When Monika van Paemel wrote this book, she was a young woman in her mid-twenties, married and the mother of two daughters. Her marriage itself, which she no doubt did experience as oppressive, remains in the shadows, but her personal, mostly internalised view of life stands out all the more clearly. The main theme is an exuberant longing for love which is very closely associated with the longing for freedom. In general this means a love of the uninhibited pleasures of earthly life, but in more concrete terms it is love as the highest rule of conduct, as lusty erotic intimacy, as moral and emotional involvement in what is going on in the world. Each of her later books contains wonderful evocations of the sensual pleasure provided by her amorous lover, or the lack of it. These feelings are experienced in a quite physical, sensual way, and they include motherhood and in a broader sense concern and care for animals, for everything which arouses the writer’s inclination to protect and defend: her ‘herderscomplex’ (shepherd complex) as she calls it in the essay Experience (Het wedervaren, 1993).

At the very beginning, Monika van Paemel found the form and style which were to remain her permanent trademark, and these are within the modernist tradition. The structure of her novels is fragmentary and mosaic-like, the narrative lyrical, associative, contemplative and dramatic rather than epic; her way of writing is spontaneous, emotional but controlled by the power of form, dynamic, in turn staccato and measured. Her second novel, The Confrontation (De confrontatie, 1974), is the dramatised depiction of two opposing personalities within herself, in the form of Mirjam, who is forceful, ruthless and bitterly rebellious, and Zoe, who needs security, gentleness and harmony. It is not until the end of the book that the two come together again in an unstable equilibrium. Her third novel, Marguerite (1976) is an attempt to settle accounts with the figure of her grandmother, who is grippingly portrayed as a brisk businesswoman whose independence she identifies with, while at the same time she finds her mocking and narrow-minded bourgeois mentality repulsive.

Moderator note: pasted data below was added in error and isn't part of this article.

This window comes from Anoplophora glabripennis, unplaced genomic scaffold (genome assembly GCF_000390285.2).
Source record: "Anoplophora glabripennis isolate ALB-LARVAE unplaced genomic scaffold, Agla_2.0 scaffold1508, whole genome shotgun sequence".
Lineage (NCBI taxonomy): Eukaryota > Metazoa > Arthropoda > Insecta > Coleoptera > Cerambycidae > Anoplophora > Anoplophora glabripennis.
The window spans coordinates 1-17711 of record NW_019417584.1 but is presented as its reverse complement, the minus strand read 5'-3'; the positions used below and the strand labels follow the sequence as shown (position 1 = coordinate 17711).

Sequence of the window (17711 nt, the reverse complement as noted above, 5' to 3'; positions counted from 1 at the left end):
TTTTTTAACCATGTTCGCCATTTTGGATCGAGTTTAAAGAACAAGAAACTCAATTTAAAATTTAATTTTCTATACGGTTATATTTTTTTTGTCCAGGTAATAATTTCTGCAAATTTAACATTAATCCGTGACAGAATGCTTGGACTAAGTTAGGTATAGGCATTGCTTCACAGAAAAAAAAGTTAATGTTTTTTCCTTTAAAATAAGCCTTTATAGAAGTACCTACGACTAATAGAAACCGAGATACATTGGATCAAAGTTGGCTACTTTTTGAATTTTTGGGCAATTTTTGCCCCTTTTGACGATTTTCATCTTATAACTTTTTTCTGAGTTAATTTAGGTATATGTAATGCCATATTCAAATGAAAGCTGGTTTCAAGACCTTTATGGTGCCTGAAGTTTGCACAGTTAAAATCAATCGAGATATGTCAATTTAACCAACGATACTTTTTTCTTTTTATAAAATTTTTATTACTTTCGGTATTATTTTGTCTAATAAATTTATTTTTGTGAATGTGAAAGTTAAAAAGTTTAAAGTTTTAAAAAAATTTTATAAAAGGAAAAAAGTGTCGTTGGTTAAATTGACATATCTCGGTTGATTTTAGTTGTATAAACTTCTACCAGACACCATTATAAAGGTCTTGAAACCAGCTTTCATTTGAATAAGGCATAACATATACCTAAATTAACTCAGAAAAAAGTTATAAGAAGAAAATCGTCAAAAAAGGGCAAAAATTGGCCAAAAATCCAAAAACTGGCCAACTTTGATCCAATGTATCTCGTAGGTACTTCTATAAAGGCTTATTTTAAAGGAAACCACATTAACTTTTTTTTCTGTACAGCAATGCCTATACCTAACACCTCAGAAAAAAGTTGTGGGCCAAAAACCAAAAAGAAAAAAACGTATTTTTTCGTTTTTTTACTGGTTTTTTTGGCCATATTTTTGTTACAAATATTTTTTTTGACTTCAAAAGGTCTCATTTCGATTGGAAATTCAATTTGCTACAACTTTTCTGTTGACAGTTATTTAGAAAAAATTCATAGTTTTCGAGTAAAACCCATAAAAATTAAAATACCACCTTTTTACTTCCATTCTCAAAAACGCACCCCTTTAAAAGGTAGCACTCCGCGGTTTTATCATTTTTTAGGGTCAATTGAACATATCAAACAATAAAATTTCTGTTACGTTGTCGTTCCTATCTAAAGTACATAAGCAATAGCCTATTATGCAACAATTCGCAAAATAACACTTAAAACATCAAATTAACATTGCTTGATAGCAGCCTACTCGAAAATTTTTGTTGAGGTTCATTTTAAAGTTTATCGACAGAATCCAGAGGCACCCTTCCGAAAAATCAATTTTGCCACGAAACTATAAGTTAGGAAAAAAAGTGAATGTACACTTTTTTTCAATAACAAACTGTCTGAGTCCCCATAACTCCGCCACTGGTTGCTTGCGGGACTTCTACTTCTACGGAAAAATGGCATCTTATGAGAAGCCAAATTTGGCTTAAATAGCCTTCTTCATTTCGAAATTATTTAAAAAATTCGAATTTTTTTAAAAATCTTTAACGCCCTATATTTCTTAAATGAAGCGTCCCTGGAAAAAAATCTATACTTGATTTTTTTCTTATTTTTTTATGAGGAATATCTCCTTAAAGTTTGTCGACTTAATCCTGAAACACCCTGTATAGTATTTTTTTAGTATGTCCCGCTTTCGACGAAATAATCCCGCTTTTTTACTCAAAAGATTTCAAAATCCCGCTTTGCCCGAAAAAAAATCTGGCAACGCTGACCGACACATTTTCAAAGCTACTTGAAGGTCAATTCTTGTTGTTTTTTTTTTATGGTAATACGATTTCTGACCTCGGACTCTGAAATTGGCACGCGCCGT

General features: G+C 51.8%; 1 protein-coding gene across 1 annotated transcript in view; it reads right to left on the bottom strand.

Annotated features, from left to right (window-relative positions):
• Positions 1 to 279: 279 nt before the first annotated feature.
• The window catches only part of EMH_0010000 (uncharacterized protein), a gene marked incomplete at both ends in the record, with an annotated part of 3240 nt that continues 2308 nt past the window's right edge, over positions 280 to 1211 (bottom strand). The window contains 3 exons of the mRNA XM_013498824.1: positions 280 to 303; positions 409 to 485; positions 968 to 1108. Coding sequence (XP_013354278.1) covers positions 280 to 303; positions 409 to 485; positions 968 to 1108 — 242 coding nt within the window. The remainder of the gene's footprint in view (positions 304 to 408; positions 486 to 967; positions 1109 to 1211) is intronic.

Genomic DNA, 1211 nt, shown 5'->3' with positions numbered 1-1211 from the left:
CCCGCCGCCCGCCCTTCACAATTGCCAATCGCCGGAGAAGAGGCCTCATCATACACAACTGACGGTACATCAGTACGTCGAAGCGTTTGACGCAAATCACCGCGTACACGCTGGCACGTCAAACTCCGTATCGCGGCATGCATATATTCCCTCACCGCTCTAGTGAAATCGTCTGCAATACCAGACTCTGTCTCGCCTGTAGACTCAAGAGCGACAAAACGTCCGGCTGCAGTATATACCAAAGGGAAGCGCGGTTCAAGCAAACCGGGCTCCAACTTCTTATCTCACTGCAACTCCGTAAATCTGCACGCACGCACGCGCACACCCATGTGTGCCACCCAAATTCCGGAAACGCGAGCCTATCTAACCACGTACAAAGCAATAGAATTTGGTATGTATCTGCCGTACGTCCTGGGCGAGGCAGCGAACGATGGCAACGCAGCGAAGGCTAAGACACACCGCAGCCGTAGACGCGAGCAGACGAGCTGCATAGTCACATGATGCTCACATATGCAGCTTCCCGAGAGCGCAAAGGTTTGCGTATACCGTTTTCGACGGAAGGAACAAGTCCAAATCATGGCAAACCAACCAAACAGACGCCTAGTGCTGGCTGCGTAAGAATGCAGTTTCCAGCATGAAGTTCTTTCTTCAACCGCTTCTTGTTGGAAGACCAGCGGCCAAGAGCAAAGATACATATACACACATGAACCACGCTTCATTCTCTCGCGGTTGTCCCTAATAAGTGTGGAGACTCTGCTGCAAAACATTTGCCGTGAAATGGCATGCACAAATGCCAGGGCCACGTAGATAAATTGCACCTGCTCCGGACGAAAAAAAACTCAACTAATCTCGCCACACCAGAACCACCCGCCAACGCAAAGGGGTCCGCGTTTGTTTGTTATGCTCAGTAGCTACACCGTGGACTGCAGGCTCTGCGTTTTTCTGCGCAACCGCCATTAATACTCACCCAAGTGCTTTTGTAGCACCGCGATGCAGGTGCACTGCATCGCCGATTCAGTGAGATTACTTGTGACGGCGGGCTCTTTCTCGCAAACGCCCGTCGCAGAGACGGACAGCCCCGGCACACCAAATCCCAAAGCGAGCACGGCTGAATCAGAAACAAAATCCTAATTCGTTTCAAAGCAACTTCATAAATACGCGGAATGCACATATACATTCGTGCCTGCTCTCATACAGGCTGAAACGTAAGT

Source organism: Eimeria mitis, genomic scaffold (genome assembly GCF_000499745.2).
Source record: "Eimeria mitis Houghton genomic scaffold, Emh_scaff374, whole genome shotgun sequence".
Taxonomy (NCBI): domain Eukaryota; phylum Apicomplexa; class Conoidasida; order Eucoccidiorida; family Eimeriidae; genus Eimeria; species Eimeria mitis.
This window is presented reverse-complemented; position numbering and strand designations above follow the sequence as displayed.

It was not until nine years later, in 1985, that the substantial novel The Accursed Fathers (De vermaledijde vaders) appeared. This book caused a considerable stir among Dutch and Flemish critics, and was proclaimed a masterpiece. It can be read as a synthesis and at the same time as a monumental expansion of the triptych which preceded it. The author, this time in the form of Pamela, draws up a balance-sheet of the first half of her life. The self-portrait which emerges from this is illuminated from many different angles, and as well as the themes of the earlier novels it also includes a pointillistic picture of her own generation in the riotous emancipation movements of the 1960s and 1970s, together with the critical rethinking and disillusionment which followed them.